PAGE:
To establish a process for achieving accountability within a marketing organization, roles and responsibilities must be clearly defined. These roles and role definitions should be standard across workflows for assets and initiatives. The standardization of roles and responsibilities keeps expectations clear and accountability is easily identified.
Best Practice: Roles and Responsibilities Definition
Once teams have determined the workflow tasks necessary to execute a marketing initiative or content asset, tasks need to be assigned to specific people and/or teams. Rather than dictating, set expectations with task owners ahead of time, providing clarity on high-level goals and visibility into how a task contributes to the overall success.
Campaign owners should be held accountable from the broad initiative level through the detailed task level. By understanding the key roles required to execute an initiative and the content that supports it, you can ensure altitudes of visibility. This means stakeholders know what they’re expected to deliver throughout the workflow, from high-level strategy to specific tasks and approvals.
Here are common roles to incorporate:
Leadership Team / Content Governance Board
Drive the overall content effort
They define the templates around initiatives and assets as well as approve, monitor, and review the initiatives on a regular basis.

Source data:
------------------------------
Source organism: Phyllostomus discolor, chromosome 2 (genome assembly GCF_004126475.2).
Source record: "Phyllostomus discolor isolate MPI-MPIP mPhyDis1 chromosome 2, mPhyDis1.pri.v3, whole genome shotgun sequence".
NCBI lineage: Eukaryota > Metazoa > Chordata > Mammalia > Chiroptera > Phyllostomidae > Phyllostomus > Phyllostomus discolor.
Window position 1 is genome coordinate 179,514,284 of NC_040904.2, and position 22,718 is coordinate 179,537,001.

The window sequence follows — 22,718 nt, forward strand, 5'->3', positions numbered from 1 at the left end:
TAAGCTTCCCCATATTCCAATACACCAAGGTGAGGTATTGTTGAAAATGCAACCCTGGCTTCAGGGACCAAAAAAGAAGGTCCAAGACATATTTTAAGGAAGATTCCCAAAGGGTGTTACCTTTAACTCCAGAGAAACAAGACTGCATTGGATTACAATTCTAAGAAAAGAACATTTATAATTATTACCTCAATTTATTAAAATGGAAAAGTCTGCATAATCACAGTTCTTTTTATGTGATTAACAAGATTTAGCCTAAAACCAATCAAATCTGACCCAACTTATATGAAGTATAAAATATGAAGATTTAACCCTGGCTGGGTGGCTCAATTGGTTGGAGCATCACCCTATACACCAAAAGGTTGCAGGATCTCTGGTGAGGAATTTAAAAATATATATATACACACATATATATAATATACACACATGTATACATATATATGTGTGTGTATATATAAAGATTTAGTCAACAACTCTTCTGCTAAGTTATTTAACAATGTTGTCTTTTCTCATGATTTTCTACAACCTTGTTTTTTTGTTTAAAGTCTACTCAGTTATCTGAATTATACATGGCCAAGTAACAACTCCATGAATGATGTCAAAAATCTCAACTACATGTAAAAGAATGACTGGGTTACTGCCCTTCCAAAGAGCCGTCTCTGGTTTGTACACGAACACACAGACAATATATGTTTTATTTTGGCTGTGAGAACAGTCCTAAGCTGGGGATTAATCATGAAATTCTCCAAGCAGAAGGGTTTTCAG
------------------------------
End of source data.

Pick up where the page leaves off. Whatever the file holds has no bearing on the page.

content creation and development
Oversee the development of initiative pillars and are responsible for ensuring content is on brand, targeted to the right audience.
initiative-wide project management
Oversee the content board and help manage initiative progress and escalations.
Subject Matter Experts
During execution, the content team should involve the product marketing team for insight into product functionality and messaging.
Social, Events, and Demand Gen
Create and Distribute assets
When it comes to content, these teams are responsible for developing derivative assets from the core content pillar.
While the functions of the marketing organization are at work producing necessary content assets, marketing leadership needs to manage production at the initiative level, assisting in removing roadblocks and monitoring progress.
To handle escalations and make the necessary decisions to keep initiative progress on tack, marketing leadership need to consistently check in on the priorities of the marketing organization and develop a system to quickly alleviate production issues.
Best Practice: Content Board Monitoring Process
Part of the responsibilities of the content board is to monitor the progress and status of initiatives currently in the execution phase.
Inevitably issues will arise causing projects to stall. Best practice is for the content board to have process for monitoring current initiatives and removing roadblocks to keep projects on track. For example:
CIO Cloud Security
Delay on graphics for eBook by Edelman Agency is now 30 days late.
We can choose to: move entire launch date back by 30 days or utilize standard eBook template instead of new design.
In the status example above, the Securita campaign is stalled because an external agency hasn’t provided the necessary graphics. In order to move forward, someone needs to make a decision on how to proceed.
With a process for monitoring initiative status, the content board can receive regular status updates, such as the one above, and be able to quickly make decisions to keep teams on track. Without a monitoring process and the necessary visibility into the status of initiatives, issues like the one above may never surface, causing delays not only for one team but across the entire marketing organization.